Can I Fly With This? Proving Behaviour Change with the CAA

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Civil Aviation Authority
280,000
New Zealanders Reached
50%
fewer batteries relinquished in Wellington
46%
fewer batteries relinquished in Queenstown
https://www.aviation.govt.nz/

Background

The Civil Aviation Authority (CAA) is responsible for keeping Kiwis safe and secure in the air. One part of this is making sure travellers know what they can and can’t pack for their flights. 

At the start of 2021, travel rules were updated so that any loose or spare batteries were now only allowed to be carried on, rather than checked in. Initially, the CAA tried to communicate these changes through the use of traditional tactics, but the message seemed to be getting lost in the hustle and bustle of the airport.

The CAA needed to find a way to reach people well before they’d even booked the Uber to the airport – so they turned to digital. Focusing on the cities where the challenge was the largest, Aro helped to develop a cross-channel strategy that used clear messaging and smart targeting to successfully change behaviour in Kiwi travellers.

Objectives

Reduce the number of relinquished items to achieve:

1. More sustainable airport security operations 

2. Improved passenger experience

3. Save security staff time - with less bag searches required

Strategy

Our Social Approach

Our social approach was rooted in testing a variety of creatives and audiences, as well as utilising feed placements for generating user engagement.

We started by prioritising two of the country’s busiest airports – Wellington and Queenstown. These locations had the largest rate of relinquished items, which made them a perfect starting point for generating behaviour change. 

Additionally, we used interest-level targeting to reach frequent flyers in these areas. 

This combination of audiences meant we could be sure we were definitely getting in front of those most likely to be hopping on a flight in one of these locations.


Messaging: More is More

We carried a friendly yet informative tone of voice through our two ad phases: a spotlight on batteries and powerbanks, followed by a generic “pack smart” angle.

Rather than trying to hook users to click through to the site, we wanted to provide enough context on the ad for users to get the necessary information at a glance. 

From here, if they desired further context they had the option to click through to the website for the full list of what they can and can’t bring on a plane.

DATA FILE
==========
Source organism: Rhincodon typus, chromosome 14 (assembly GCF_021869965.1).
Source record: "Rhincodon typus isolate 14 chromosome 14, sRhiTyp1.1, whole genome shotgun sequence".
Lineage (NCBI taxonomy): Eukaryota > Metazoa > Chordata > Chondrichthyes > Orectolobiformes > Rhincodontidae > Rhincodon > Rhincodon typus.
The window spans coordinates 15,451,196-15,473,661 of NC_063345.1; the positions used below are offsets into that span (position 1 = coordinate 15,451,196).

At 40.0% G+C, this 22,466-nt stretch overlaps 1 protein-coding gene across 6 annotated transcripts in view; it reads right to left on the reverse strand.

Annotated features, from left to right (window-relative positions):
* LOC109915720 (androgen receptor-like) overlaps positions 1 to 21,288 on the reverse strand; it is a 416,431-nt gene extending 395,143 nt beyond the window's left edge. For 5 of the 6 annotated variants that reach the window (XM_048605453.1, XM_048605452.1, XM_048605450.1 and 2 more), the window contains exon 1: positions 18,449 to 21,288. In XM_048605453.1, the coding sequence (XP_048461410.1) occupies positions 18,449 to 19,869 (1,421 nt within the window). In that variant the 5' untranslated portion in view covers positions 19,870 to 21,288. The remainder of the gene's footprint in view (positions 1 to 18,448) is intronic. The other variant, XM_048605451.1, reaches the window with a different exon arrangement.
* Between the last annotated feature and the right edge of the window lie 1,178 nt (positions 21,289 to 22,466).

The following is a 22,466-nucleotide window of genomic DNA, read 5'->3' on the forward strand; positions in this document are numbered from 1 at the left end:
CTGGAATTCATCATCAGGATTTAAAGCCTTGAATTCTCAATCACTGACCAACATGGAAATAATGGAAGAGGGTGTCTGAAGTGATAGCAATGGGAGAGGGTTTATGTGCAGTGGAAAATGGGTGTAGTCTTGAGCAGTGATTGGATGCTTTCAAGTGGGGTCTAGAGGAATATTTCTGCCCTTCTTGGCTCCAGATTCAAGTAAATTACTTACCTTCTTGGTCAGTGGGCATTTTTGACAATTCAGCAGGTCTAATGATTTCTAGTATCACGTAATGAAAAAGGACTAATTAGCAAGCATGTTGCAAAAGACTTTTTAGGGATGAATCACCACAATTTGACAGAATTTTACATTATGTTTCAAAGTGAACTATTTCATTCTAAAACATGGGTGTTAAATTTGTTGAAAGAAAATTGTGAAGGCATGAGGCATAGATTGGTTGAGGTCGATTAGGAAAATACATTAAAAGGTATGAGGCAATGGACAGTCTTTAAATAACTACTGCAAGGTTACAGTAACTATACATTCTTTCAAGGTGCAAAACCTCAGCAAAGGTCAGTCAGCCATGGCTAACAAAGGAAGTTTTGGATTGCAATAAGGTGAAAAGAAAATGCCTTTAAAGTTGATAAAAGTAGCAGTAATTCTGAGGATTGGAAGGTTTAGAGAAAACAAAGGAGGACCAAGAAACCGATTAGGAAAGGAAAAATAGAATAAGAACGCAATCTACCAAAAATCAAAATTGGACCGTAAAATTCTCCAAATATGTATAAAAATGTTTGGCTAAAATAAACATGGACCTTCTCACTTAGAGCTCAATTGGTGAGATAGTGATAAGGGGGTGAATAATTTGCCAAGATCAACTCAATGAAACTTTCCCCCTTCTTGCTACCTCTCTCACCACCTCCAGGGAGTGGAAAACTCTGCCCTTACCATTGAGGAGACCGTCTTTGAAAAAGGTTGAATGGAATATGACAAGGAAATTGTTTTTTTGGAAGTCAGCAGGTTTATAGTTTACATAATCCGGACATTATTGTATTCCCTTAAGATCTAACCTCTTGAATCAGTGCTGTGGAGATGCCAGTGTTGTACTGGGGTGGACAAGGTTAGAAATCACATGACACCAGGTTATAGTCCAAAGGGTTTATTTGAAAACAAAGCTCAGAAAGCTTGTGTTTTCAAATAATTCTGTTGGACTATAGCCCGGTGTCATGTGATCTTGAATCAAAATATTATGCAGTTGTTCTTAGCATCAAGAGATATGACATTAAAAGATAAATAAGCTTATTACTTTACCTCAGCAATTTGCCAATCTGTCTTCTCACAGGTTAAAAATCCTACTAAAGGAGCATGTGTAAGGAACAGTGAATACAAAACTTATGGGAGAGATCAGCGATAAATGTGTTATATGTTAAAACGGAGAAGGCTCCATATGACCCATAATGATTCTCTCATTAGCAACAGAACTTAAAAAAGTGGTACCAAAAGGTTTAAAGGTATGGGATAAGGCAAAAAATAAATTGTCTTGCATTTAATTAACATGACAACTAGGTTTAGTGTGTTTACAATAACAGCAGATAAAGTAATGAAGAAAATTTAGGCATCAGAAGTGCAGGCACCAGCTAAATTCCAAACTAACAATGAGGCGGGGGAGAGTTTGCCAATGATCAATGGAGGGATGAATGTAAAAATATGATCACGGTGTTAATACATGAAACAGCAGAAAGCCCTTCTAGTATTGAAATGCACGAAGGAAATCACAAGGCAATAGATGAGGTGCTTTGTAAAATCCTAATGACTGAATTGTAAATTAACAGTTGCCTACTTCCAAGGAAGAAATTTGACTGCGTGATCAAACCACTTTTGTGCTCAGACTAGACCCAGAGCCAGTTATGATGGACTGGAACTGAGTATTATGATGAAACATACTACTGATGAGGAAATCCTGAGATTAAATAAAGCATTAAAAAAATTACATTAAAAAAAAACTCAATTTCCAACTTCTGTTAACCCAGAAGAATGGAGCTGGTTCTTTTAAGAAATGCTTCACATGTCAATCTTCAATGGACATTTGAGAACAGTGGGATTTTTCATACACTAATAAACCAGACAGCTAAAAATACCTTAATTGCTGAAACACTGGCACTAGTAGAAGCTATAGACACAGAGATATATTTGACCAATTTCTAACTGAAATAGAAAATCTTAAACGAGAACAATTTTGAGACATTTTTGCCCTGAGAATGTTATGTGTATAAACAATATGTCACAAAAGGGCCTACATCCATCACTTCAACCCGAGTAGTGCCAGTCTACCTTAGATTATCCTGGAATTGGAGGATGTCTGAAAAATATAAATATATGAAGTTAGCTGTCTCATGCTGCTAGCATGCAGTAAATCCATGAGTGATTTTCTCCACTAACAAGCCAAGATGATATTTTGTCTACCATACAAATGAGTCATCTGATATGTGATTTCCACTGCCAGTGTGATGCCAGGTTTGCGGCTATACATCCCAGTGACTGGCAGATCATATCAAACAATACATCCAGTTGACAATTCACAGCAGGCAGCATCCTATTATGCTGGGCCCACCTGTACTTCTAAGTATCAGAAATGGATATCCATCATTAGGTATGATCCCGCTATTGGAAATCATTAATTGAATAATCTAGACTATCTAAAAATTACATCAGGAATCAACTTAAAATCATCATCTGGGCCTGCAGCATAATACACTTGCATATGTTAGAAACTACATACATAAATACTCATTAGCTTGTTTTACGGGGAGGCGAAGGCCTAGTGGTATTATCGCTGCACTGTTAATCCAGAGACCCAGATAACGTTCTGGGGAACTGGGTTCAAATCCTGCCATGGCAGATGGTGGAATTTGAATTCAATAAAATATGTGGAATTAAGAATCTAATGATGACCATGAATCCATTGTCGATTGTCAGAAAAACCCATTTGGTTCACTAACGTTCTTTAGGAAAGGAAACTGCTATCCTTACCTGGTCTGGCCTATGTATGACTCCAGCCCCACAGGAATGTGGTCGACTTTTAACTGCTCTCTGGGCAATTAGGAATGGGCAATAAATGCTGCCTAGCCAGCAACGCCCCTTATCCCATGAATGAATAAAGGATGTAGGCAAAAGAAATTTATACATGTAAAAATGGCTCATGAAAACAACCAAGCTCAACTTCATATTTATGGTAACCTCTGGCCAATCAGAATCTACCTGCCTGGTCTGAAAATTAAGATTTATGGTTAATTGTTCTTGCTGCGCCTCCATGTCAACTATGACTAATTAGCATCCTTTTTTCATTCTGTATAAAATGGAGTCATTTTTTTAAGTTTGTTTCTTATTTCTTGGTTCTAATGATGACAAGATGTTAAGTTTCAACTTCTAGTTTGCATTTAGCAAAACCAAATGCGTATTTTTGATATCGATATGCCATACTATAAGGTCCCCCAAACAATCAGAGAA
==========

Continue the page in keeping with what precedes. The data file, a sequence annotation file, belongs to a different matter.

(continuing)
First Up: Batteries & Powerbanks


The first set of ads were focused on educating travellers about the fact that spare batteries come in more forms than just the humble AA.

Expensive camera and power tool batteries are often confiscated, so singling out these audiences in the copy and focussing on the potential financial loss was a big part of the messaging in these ads


Alongside this, we also put a spotlight on a very common travel companion: the powerbank.

One of the major challenges with getting people to comply with the new rules was that many travellers don’t make the connection that portable phone chargers are essentially just loose batteries. 

Making this clear was a formative part in creating a big impact with this campaign.


Pack Smart New Zealand!

Our second ad approach was slightly broader.


These ads extended beyond a focus on particular items, urging people to stay up to date with evolving travel guidelines. 

We condensed the information from the battery and power bank ads into one package by including links out to multiple relevant pages. 

While the first set of ads achieved a high level of post engagement, this approach generated more engagement with the site itself.

Engaging the Community

We knew we’d gotten something right when we saw the levels of engagement that our ads were receiving.


We got tons of comments that worked in the way of testimonials to enrich the messaging of our ads. 

Some even generated perfect opportunities for CAA to engage with concerned flyers and solidify their position as being on the passenger’s side.


We also saw heaps of users saving ads to their saved Facebook links – which demonstrated that we’d successfully created useful and clear resources out of our ads.


Our Search Approach:

While social worked great for generating widespread awareness, search allowed us to target Kiwis who were actively looking for information about luggage requirements.

We pulled the key messaging into the ad copy to make it easy for users to access knowledge about the rule changes. 

Hey Google – Can I Fly With This?



We categorised searchers into two relevant groups: 

  1. people searching for general info about what they can pack for a flight
  2. people searching for specific info about flying with batteries

We then served these people ads that took them straight to a page of easy-to-digest and informative information, with drop-downs  for some of the most common items.


People Googling “Online Check-in”

As part of our keyword research stage, we identified that “online check-in” was a feature utilised by a huge proportion of people intending to hop on a plane soon.

We deemed them to be a qualified audience alongside targeting those directly searching for info about luggage allowances.

Our Impact:

From just a one month campaign, we saw fantastic results:

Wellington - 50% less items relinquished (month on month)

Queenstown - 46% less items relinquished (month on month)

Other airports - slight reductions (but not as noticeable)

Testimonial

"Aro Digital knows how to reach hard-to-target audiences and understand what works to change behaviour. The team’s talent is matched by their enthusiasm. This campaign exceeded our objectives and we’ve gone on to run another campaign with Aro, with the same astounding (and cost-effective) results."

Jenny Knowsley

Senior Advisor Digital Promotions

Case Study